Sunday, December 28, 2008


Dear Visitor

Thank you for visiting my blog and my sincere apologies. Unfortunately due to the continued infringement, mining and exploitation of my images by individuals, spammers and companies I can no longer show my images on this site. The images that remain will be partially obscured.

I am experimenting with street art stickers and this didn't really work for me
but I thought I would post it anyway.
Do you ever feel like shouting at someone who returns a smile with a scowl or blank look
"OH go suck a prune"

Ethical question (not a legal one)
An out of town photographer has been taking photographs of local public art (including our jafagirl textile totems) and using them on cards she is selling in a local shop. The photographer has not included any information on the cards, or credited who, what or where? (The Textile Totems clearly state who did them with a name and a blog address.) I don't think it is hard to find a link to the Arts Council and asking who to credit the work to.
To me it is a matter of professional courtesy towards the artists of this small community, especially when said person is using local artists work to profit from. I also think it is important for buyers to see at the very least where the photo was taken.
Also regardless of where the art is it is still copyrighted to the person who created it and neither Nancy or I gave permission for anyone to photograph our work (whether it is in public or not) to use as a means to make a profit from. These are close up shots of the knit knot tree, the textile totems and Nancy's painted lion.
How would you feel and what would YOU do?


Shea said...

just business as usual in the no morals, no courtesy, what I like to call Bush America, greed, and the general f u, What ever happened to freedom?

Heather said...

I would approach her, and the shop owners that sell her work and ask that your original art be arwarded at the very least the art to be can be secondary art on her part, taking pictures of you alls works but it must have the credits right. If that did not work I would ask the Arts Council to help explain the issue of moral behavior for local artists...I would also post a sign on the totems to alert the public...if no one buys them then she goes away.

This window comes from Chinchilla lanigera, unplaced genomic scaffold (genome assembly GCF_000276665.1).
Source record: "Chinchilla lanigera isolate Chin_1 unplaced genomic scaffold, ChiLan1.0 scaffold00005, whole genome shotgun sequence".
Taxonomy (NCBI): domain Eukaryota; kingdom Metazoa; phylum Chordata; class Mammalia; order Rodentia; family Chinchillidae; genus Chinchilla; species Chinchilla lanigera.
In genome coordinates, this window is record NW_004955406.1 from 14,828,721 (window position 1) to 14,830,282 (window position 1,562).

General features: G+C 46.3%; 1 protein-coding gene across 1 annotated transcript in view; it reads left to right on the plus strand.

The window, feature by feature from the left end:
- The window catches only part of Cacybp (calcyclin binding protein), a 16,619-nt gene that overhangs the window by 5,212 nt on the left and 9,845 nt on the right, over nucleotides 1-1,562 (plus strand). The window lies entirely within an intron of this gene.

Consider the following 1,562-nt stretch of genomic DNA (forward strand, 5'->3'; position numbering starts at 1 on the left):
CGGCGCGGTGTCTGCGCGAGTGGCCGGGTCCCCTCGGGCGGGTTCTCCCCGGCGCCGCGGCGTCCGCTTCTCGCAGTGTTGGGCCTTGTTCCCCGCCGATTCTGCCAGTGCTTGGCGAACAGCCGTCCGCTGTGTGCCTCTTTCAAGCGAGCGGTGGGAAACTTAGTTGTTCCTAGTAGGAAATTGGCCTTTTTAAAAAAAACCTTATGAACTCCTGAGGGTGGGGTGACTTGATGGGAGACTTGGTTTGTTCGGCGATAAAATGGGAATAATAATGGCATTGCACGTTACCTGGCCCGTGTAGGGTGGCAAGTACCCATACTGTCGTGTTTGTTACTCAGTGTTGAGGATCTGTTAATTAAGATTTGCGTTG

Just my 2 cents. When this happened to me, it was a Japaneese (sp?) company that liked one of my kitty's and used it as a logo, what a pain in the arse! I tell you, the world is a vampire sometimes. Give em bloody hell is what I say! Cheers! :)

Da Old Man said...

The photographer should at least give some sort of credit. Perhaps they were afraid that what was a tiny project, where they could make a few bucks with their skill (photography) would turn into a major hassle. Not everyone is as decent and sensible as you are.

Shupe said...

I'd be at her side speaking to her in some prety curt short words she could understand.
No- she is selling your art- Period.
You should have your name go along with it. It's yours ya know!

Lil Thief.

Sheree Rensel said...

Have you contacted this artist and just asked her to put credit info on the work she does? You never know, she might not even have thought of that. Also, I know from experience that if you contact the artist, ask questions, and suggest credit, they usually are more than happy to oblige.

It might be a case of not seeing the forest for the trees. She might be so into getting the pic and not realizing that there are other artists who should be credited.